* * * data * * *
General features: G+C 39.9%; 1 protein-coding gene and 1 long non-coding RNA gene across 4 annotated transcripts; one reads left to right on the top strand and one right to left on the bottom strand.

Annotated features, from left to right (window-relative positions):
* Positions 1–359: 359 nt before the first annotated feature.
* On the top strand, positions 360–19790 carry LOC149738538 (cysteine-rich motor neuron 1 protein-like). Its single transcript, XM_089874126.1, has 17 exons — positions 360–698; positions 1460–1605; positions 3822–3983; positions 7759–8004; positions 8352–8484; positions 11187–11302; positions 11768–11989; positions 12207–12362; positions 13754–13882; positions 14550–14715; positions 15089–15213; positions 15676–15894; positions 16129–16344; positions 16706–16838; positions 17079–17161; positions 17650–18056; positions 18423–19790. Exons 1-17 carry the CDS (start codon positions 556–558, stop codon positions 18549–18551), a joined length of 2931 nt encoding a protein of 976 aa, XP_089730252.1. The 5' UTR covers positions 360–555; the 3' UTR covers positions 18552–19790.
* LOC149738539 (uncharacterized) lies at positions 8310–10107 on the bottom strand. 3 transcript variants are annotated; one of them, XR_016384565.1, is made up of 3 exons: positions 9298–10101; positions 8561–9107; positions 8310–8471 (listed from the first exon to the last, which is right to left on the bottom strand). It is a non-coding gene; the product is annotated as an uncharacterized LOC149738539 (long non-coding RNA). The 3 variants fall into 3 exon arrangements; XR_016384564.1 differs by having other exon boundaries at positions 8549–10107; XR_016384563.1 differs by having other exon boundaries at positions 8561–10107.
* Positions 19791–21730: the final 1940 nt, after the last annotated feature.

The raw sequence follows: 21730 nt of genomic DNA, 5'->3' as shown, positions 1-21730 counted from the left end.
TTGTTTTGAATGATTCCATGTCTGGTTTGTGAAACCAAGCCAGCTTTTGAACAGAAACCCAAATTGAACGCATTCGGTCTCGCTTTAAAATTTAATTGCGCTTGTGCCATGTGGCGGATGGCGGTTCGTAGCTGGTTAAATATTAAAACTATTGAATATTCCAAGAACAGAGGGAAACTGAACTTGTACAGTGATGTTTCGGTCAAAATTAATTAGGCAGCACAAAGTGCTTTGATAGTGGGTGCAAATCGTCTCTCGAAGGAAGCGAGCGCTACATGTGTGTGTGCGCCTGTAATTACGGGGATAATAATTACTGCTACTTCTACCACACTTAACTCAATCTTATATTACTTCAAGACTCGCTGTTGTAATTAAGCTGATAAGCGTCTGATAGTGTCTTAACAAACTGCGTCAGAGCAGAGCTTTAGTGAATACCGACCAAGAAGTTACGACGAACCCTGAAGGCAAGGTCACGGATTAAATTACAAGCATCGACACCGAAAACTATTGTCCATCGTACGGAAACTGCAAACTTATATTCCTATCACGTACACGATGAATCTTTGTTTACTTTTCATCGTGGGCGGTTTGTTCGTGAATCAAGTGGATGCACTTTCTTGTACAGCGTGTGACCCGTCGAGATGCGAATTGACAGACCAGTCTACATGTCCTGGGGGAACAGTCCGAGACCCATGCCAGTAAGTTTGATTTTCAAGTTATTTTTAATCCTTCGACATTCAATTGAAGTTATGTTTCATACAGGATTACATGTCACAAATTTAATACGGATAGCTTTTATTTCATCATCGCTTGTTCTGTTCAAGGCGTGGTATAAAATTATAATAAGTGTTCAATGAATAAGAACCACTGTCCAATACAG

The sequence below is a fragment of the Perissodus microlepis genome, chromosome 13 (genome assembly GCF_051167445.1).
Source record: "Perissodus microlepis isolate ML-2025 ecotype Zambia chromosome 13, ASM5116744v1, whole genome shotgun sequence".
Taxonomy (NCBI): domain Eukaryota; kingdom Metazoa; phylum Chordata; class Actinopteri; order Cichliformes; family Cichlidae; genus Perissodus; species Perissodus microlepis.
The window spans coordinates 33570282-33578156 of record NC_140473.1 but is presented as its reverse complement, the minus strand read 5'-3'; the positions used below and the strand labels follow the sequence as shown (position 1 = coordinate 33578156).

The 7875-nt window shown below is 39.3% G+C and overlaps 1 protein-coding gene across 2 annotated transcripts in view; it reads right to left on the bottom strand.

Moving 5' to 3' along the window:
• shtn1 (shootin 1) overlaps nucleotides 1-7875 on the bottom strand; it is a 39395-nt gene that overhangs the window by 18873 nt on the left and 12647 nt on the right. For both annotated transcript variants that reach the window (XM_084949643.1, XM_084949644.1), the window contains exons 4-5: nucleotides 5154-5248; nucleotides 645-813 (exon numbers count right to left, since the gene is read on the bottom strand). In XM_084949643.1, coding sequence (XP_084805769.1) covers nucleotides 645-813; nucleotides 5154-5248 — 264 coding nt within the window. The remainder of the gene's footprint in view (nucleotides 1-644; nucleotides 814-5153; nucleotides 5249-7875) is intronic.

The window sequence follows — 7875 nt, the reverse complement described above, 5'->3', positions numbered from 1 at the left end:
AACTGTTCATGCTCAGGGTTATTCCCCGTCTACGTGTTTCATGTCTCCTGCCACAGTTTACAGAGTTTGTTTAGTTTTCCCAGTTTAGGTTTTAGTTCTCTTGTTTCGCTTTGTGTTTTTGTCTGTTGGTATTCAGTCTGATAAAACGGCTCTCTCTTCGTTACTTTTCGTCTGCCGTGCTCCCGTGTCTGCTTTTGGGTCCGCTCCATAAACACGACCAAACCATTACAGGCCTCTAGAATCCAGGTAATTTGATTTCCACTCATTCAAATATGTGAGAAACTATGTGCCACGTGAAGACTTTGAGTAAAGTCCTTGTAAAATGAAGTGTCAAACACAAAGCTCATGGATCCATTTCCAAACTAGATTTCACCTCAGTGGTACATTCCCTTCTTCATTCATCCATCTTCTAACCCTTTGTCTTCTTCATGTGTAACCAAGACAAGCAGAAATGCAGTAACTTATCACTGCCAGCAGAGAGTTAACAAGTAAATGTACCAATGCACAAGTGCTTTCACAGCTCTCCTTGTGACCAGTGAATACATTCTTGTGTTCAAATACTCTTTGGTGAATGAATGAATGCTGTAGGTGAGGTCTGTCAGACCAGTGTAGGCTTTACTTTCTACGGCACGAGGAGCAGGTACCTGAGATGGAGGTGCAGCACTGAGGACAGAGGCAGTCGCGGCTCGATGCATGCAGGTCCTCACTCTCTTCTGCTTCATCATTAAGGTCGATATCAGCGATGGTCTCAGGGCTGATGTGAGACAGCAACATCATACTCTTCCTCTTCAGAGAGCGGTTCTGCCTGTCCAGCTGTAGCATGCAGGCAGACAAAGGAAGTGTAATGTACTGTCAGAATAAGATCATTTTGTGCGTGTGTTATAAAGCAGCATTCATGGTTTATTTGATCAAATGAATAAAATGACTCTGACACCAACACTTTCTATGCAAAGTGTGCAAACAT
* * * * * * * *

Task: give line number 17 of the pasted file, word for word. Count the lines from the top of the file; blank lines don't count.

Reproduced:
AACTGTTCATGCTCAGGGTTATTCCCCGTCTACGTGTTTCATGTCTCCTGCCACAGTTTACAGAGTTTGTTTAGTTTTCCCAGTTTAGGTTTTAGTTCTCTTGTTTCGCTTTGTGTTTTTGTCTGTTGGTATTCAGTCTGATAAAACGGCTCTCTCTTCGTTACTTTTCGTCTGCCGTGCTCCCGTGTCTGCTTTTGGGTCCGCTCCATAAACACGACCAAACCATTACAGGCCTCTAGAATCCAGGTAATTTGATTTCCACTCATTCAAATATGTGAGAAACTATGTGCCACGTGAAGACTTTGAGTAAAGTCCTTGTAAAATGAAGTGTCAAACACAAAGCTCATGGATCCATTTCCAAACTAGATTTCACCTCAGTGGTACATTCCCTTCTTCATTCATCCATCTTCTAACCCTTTGTCTTCTTCATGTGTAACCAAGACAAGCAGAAATGCAGTAACTTATCACTGCCAGCAGAGAGTTAACAAGTAAATGTACCAATGCACAAGTGCTTTCACAGCTCTCCTTGTGACCAGTGAATACATTCTTGTGTTCAAATACTCTTTGGTGAATGAATGAATGCTGTAGGTGAGGTCTGTCAGACCAGTGTAGGCTTTACTTTCTACGGCACGAGGAGCAGGTACCTGAGATGGAGGTGCAGCACTGAGGACAGAGGCAGTCGCGGCTCGATGCATGCAGGTCCTCACTCTCTTCTGCTTCATCATTAAGGTCGATATCAGCGATGGTCTCAGGGCTGATGTGAGACAGCAACATCATACTCTTCCTCTTCAGAGAGCGGTTCTGCCTGTCCAGCTGTAGCATGCAGGCAGACAAAGGAAGTGTAATGTACTGTCAGAATAAGATCATTTTGTGCGTGTGTTATAAAGCAGCATTCATGGTTTATTTGATCAAATGAATAAAATGACTCTGACACCAACACTTTCTATGCAAAGTGTGCAAACAT